On the Internet, even Cuban portals show tutorials to get the best out of the “mulera” practice: recommendations to spend as little as possible on accommodation, food and transportation in the countries. Cubans use their savings or family remittances, sent by their relatives who have migrated to other countries, mainly the U.S., to travel to visa-friendly destinations.

The Ortega government has relaxed the entry of Cubans in the midst of an economic crisis caused by police and paramilitary repression, unleashed as of 2018. However, there are no statistics on their impact on the local economy.

Few expectations in Managua

In Managua's Mercado Oriental, the presence of Cuban buyers has been nil for more than a year, when the covid-19 pandemic began. In 2019, on the other hand, the presence of these groups of foreigners was evident, although they bought only “the cheapest things”. 

“María”, a furniture merchant in the Gancho de Camino area, remembers that at the end of 2019 she used to see Cubans “buying by the boatload” at this location. She longs for those days of many sales, but the announcement of the free entry of Cubans to Nicaragua does not generate great expectations for her.

“I was one of the ones who sold them the most. I remember that once I sold them up to 25 single beds for 3800 córdobas, which were the cheapest at the time, because they weren't looking for quality, they were looking for low prices”, she said. 

In another section of Nicaragua's largest market is “Juan”, a merchant of household appliances. He says he hasn't seen foreign buyers, let alone the groups of Cubans who were buying fans, blenders, irons and small talking radios from him two years ago. 

“We saw them more frequently between the end of 2018 and 2019. They walked around in groups of six or four, they were all buying, but they were always looking for the cheapest, they didn't care about brand names at all. They were just looking for the cheapest to take away,” he says.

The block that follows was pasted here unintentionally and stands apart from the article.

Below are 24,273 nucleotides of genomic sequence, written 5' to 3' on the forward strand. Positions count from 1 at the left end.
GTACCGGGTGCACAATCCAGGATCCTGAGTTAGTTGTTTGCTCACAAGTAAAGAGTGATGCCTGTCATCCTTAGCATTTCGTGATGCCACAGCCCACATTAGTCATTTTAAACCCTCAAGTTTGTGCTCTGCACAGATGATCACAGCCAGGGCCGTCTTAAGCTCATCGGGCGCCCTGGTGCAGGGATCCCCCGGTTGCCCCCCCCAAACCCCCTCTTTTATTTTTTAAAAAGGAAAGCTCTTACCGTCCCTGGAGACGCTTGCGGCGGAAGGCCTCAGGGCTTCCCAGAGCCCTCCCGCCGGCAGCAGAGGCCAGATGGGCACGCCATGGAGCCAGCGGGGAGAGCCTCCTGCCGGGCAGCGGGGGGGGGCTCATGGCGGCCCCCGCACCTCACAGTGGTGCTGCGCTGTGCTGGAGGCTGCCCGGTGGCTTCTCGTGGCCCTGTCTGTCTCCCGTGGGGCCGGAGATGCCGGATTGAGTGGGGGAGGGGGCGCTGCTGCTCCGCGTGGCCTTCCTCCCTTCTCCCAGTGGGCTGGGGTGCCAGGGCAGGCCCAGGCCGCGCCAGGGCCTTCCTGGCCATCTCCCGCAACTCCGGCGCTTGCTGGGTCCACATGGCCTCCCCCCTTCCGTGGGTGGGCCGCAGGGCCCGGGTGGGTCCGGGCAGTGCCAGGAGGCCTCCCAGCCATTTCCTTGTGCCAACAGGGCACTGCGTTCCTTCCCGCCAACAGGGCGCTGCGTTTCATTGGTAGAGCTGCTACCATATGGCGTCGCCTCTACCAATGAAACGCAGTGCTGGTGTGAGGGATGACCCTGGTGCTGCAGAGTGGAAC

“José” the Cuban real estate agent based in Nicaragua, also agrees that his compatriots take good care of their expenses. They stay in hostels that cost no more than 20 dollars a night and the hoteliers themselves give them tours of the Oriental Market, Plaza Inter, Walmart or PriceSmart.

“For an additional cost of five dollars per person, there would be a minibus that brought them and waited for them until they finished their shopping,” recalls “José”. He estimates that most brought between $3,000 and $6,000, mainly to purchase clothes, shoes, slippers, small appliances, personal hygiene and cleaning items, in addition to canned food products.

The migration crisis of 2015

The free entry of Cubans to Nicaragua is intended to “promote commercial exchange, tourism, and humanitarian family relations,” as communicated by the Ortega government, one of Cuba's allies in the region. Ironically, in 2015 the same regime closed its border with Costa Rica and thousands of Cubans, who intended to continue on to the U.S., were stranded creating an unprecedented crisis.

At that time, the wave of Cuban immigrants to North America increased exponentially due to the fear that the rapprochement between Washington and Havana - known as “deshielo” or “thaw”- would diminish the migratory advantages of Cubans.